Need Advice? Call Newbold’s Tenant Solicitors!

In the last 10 years, the number of households occupied as rental accommodation has increased by almost 20% in the UK. However, many landlords and tenants are unfamiliar with tenants’ rights and the legal framework that is in place to protect them.

We have all heard the horror stories of rented accommodation that is in disrepair with faulty services or damp in the property. Worse still are the landlords who change the locks without notice, or use intimidation techniques to harass their tenants.

If you are having trouble with your landlord, we recommend that you contact Newbold Solicitors to discuss the problem further. Our experienced tenant solicitors have helped countless individuals to resolve a wide variety of issues, and we even offer a ‘No Win, No Fee’ arrangement for some cases.

Legal Advice for Tenants: FAQs

If you are looking for advice that is specific to your current circumstances, here are some of the enquiries that our housing solicitors commonly receive from troubled tenants:

Q: My landlord has changed the locks and I can’t get into my property. What can I do?

A: Your landlord cannot change the locks without obtaining a court order and thereafter getting a bailiff to evict you (this is known as a warrant). If your landlord has forcefully evicted you by either changing the locks or turning off your electricity/water supply then you must obtain urgent assistance. You can get the court to order that your landlord must allow you back into the property and pay back any losses, such as overnight accommodation in a hotel. The landlord will usually be asked to pay substantial damages (compensation). Newbold’s tenant solicitors can help you with this, and it is your right to action if this happens to you.

Q: My landlord is harassing me. Is there anything I can do?

A: It depends on the type of harassment. If, for example, your landlord is using his/her own key to enter the property without your permission, they have breached your covenant of quiet enjoyment and you will have the right to recover substantial damages (compensation). When you are renting a property, that property is yours to live in, free from harassment; your landlord can only enter your property without your consent if there is an emergency, such as a flood or a serious risk of a gas explosion.

Of course, harassment can take many other forms, including physical intimidation, verbal abuse, and property damage. Some landlords will even turn off the electricity, gas, or water supply to force their tenants out. If you have experienced any of the above, we recommend that you contact our housing solicitors for further advice.

Q: I live in a rental property and my neighbour is playing loud music. Should his landlord evict him for being a nuisance?

A: If your neighbour is being a nuisance then you should keep a record of the times and dates when the noise happens. You should then contact your environmental health department, who will provide you with a recording device and assist you with your problem. Unfortunately, you cannot force a landlord to evict a tenant because he/she cannot be liable for the acts of another. However, a reasonable landlord may be prepared to assist and write to the tenant on your behalf.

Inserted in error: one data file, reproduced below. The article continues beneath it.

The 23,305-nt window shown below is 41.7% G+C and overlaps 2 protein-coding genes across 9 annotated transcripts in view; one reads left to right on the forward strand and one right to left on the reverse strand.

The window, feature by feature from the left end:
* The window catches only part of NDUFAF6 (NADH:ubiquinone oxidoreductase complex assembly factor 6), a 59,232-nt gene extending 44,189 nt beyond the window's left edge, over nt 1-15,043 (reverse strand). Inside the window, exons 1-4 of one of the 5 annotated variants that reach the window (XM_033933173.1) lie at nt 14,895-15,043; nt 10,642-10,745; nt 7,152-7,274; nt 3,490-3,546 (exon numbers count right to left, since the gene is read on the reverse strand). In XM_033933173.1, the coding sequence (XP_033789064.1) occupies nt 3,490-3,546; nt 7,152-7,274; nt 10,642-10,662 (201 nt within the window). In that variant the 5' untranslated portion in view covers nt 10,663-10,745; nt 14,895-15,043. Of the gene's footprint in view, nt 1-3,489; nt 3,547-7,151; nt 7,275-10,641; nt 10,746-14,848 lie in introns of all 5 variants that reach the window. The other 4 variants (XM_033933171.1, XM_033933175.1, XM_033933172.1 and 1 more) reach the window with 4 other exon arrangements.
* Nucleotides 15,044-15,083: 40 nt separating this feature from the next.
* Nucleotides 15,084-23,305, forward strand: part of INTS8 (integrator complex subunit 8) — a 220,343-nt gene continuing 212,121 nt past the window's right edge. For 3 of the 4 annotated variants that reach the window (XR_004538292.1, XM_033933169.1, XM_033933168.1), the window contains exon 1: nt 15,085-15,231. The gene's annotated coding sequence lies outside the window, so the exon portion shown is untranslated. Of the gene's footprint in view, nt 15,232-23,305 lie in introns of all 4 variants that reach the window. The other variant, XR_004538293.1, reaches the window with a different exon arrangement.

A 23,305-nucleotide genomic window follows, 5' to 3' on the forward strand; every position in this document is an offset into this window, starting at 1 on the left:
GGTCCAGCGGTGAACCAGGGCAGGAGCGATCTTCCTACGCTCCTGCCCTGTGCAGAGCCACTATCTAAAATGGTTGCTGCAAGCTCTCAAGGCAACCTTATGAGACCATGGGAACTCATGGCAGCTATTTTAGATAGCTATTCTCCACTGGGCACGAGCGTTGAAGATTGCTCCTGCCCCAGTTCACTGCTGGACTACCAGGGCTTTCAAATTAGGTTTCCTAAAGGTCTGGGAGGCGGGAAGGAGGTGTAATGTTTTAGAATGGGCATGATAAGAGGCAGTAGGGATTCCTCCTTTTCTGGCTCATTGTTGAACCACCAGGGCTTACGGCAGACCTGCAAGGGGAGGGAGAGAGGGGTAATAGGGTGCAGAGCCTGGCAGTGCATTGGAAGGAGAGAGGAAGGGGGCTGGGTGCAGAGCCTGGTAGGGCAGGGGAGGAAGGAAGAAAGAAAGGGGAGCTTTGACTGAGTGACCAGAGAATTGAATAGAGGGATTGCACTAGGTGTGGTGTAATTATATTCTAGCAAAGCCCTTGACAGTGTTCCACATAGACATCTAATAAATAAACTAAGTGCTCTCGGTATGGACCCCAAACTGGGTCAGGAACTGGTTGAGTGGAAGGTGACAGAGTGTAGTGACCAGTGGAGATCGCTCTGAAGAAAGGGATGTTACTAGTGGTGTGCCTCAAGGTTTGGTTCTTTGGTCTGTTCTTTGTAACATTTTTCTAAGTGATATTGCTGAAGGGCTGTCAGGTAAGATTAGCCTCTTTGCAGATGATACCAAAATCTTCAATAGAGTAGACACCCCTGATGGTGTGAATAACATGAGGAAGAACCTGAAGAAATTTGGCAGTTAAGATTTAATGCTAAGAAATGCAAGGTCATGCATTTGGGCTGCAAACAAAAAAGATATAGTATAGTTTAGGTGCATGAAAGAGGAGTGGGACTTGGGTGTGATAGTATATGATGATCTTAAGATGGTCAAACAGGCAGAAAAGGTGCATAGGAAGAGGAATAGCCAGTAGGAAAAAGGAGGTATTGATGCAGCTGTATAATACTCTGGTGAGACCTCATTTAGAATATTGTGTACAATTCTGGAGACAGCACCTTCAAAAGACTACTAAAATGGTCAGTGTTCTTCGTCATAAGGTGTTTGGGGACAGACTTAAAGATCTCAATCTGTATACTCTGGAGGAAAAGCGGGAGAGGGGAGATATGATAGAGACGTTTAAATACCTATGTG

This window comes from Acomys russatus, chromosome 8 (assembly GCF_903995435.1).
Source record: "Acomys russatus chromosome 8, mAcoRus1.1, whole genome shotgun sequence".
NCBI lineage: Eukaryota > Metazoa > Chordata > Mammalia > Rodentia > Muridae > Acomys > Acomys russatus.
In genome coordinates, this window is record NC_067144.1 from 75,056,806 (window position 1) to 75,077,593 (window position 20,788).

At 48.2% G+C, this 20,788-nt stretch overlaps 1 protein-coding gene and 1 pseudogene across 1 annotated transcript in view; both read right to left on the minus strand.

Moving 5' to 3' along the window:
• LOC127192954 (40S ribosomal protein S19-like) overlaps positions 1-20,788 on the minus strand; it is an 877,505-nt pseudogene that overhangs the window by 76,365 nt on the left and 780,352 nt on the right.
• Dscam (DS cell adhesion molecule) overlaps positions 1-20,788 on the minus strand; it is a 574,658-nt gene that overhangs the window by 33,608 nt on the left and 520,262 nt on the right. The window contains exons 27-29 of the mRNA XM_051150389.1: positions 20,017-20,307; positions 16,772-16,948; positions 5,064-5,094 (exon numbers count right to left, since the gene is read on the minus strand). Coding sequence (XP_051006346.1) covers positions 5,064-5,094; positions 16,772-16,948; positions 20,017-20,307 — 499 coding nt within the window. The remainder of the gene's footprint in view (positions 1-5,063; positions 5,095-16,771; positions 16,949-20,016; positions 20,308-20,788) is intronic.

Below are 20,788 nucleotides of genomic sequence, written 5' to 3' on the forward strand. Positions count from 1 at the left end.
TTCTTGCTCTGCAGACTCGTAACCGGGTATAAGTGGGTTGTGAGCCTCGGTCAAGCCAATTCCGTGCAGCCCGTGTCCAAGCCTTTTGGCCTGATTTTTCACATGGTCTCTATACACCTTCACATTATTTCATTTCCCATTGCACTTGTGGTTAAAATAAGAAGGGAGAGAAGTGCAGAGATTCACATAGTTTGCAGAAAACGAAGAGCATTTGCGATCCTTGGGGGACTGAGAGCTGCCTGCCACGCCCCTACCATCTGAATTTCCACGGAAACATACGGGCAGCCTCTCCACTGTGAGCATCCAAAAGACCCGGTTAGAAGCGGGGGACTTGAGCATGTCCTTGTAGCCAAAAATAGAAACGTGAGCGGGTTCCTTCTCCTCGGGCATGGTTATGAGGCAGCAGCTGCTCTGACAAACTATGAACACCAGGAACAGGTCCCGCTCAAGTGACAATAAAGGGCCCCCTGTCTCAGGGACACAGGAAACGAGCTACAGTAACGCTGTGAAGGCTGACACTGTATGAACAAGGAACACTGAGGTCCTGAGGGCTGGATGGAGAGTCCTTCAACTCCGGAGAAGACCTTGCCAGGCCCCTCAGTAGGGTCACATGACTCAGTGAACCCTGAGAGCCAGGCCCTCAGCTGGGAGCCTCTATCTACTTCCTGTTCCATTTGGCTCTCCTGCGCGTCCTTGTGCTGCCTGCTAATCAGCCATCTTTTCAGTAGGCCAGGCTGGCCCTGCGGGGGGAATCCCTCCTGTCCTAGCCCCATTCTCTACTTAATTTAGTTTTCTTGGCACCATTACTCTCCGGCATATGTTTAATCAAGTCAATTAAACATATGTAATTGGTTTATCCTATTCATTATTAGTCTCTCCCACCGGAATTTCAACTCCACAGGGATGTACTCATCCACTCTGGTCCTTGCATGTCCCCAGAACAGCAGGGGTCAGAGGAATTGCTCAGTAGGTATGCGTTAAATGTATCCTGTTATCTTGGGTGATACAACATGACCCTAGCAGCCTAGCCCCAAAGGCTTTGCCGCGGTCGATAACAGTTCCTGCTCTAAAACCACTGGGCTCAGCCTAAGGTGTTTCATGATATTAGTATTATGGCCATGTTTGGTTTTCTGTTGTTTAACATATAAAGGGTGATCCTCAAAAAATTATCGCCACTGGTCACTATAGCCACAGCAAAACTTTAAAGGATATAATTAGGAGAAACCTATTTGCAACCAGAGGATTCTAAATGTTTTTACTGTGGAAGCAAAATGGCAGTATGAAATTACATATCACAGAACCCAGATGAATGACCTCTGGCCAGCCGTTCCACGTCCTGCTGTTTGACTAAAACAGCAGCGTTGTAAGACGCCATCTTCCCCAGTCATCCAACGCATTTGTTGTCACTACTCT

Q: I have been served with a notice by my landlord.

A: The first thing to do is get advice on the notice to ensure that it is valid. Also, take advice on whether you would be eligible for re-housing through your local authority. Contact your landlord and establish if there is a way you can repay the arrears, repair the damage, or otherwise remain in the property. If you do not want to remain then you may want to start looking for alternative accommodation. Remember, you cannot be forced to leave your home unless your landlord obtains a court order, and this takes time. Also, you may not have to leave if you can establish a defence – this can often be achieved with the help of a professional housing solicitor, so do not panic!

Q: My landlord will not repair my property. What are my rights?

A: We hear a lot of variations on this question - damp in the property is perhaps the most typical problem, but black mould, leaking roofs and faulty electrics are also fairly commonplace.

In any case, you have a right to live in a property that is free from disrepair. If you are suffering from disrepair, you can force your landlord to make repairs, and you may be able to make a further claim for substantial compensation. Your rights can be found in Section 11 of the Landlord and Tenant Act 1985. At Newbold, we offer a ‘No Win, No Fee’ disrepair service that can help you without forcing you to pay our costs. Visit our Disrepair page or contact us for more information.

Our housing solicitors can provide you with practical advice on:
  • Whether a notice is valid
  • Defending applications for court eviction
  • Problems with the return of your bond
  • Making sure that repairs are completed
  • Obtaining damages/compensation from landlords who have breached their tenants’ rights
  • Taking out injunctions against landlords when they evict without a court order or fail to make the necessary repairs

We pride ourselves on our knowledge of housing law; we have more experience in defending and bringing housing law claims than most UK law firms and all our experience will be used to protect you as a tenant.

If you have a query, please contact your nearest Newbold office today. Our friendly, knowledgeable tenant solicitors will be able to give you practical advice and fight the claim on your behalf.